Maryland women’s basketball guard Blair Watson stepped on the floor for a practice in January, at a point when the team seemed to finally have stability after a turbulent offseason. The Terps were riding a 13-game winning streak, and they owed much of it to Watson’s sizzling shooting.

But the team hadn’t escaped turmoil just yet.

As Watson drove to the basket, her leg gave out. She tumbled to the floor, and guard Sarah Myers flew by as Watson laid motionless on the court.

Just as Maryland was hitting its stride, Watson suffered a season-ending torn right ACL and was reduced to a sideline advocate. In her absence, the Terps failed to win the Big Ten tournament for the first time since joining the conference and fell short of the Sweet 16 for the second time in three seasons.

With several new faces this year, coach Brenda Frese hasn’t given Watson as much playing time, but she’s still aided the Terps in their 6-0 start. And while she still has a way to go before returning to full strength, she’s shown glimpses of the brilliance she put on display last season.

“Blair has worked so hard behind the scenes,” Frese said. “And I said to the team in the locker room, ‘She’s not even 100 percent yet.’”

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Prior to her injury last year, Watson started all 17 games for Maryland, averaging 13.8 points per game on 44.1 percent three-point shooting. With 63 threes, she was on pace to shatter the program’s single-season three-point record of 91, set by Kristi Toliver in 2008-09.

But after having surgery in February, Watson wasn’t too confident in her ability to contribute this season.

“I’m not expecting much,” Watson said during the offseason. “I know these things take time, and I know I still have a little more time to go, but I’m kinda just going to be a supporter.”

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Still, she remained optimistic, saying during Media Day that the injury “was meant to happen for a reason.”

And she’s been considerably more than a supporter thus far. She’s averaging 9.7 points on 52.3 percent shooting in just 22 minutes per game, which guard Kaila Charles attributed to the work she put in this offseason.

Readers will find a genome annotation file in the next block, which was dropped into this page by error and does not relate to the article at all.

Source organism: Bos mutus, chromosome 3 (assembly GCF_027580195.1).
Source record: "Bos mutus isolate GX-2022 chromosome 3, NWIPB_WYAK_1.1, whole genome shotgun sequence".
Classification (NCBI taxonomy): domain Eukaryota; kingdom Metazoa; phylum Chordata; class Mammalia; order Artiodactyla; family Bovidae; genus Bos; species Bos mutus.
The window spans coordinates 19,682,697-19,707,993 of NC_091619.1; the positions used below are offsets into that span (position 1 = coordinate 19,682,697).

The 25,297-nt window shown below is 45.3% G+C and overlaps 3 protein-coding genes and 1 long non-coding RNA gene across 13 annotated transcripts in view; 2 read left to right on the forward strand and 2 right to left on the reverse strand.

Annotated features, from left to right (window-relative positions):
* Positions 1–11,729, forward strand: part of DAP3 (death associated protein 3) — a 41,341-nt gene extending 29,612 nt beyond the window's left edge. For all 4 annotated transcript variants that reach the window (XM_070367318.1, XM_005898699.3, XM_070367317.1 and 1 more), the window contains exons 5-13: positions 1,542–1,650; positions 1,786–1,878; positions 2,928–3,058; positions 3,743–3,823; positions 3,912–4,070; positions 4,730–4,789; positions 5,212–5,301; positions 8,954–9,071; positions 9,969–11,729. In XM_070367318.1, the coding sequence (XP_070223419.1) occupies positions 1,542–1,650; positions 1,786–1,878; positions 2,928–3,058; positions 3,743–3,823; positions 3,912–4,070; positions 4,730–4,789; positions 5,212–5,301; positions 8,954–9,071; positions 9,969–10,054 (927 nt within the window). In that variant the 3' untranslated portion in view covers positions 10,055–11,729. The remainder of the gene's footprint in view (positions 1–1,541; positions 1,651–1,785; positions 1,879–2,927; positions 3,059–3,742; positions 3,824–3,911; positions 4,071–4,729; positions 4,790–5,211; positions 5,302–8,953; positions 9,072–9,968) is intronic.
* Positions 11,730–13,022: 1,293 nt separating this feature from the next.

“She’s been working ever since she got done her surgery with rehab every single day,” Charles said. “She stayed here all summer trying to get back. So you guys are going to see her mindset, her passion this season.”

In the first quarter against Dayton on Nov. 11, Watson went on a run that was as dominant of an individual stretch a player can have.

After swishing a 3-pointer from the right wing, Watson stole the ensuing inbounds pass and gave it up to guard Channise Lewis, who dished it back to her for another three from the same spot. Then, Watson picked guard Araion Bradshaw’s pocket in the backcourt and drove to the rim for a transition layup.

The eight-point blitz, spanning 32 seconds, turned an 8-7 deficit into a 15-8 advantage. Maryland never trailed again and cruised to an 82-71 victory in its second game of the season.

Watson followed up that performance with a game-high 20-point outburst in an 85-61 road trouncing of then-No. 10 South Carolina on Nov. 18. While the junior made just 1 of 6 three-point attempts in the first half, she stamped out a potential Gamecocks comeback by going 3-for-5 from deep after the halftime.

The season hasn’t been all smooth sailing for Watson. In a physical 58-51 win over Georgia in Puerto Rico last week, she struggled to generate her own offense, with only two points in 13 minutes.

But the Terps are deep enough to not have to lean on her that much in the early stages.

“Any given night, someone’s going to have a good night,” Charles said. “We have so many weapons that we need to put all of it to use to be successful.”

With another opportunity against legitimate competition coming against Georgia Tech (5-1) in the Big Ten/ACC Challenge on Thursday, Watson will look to showcase more than just the few flashes she’s shown thus far.

And with the Terps just a month away from their conference slate, she’ll have to get back to full strength quickly.

“It’s like she never was gone,” Charles said. “I’m glad she’s back because we’re definitely going to need her.”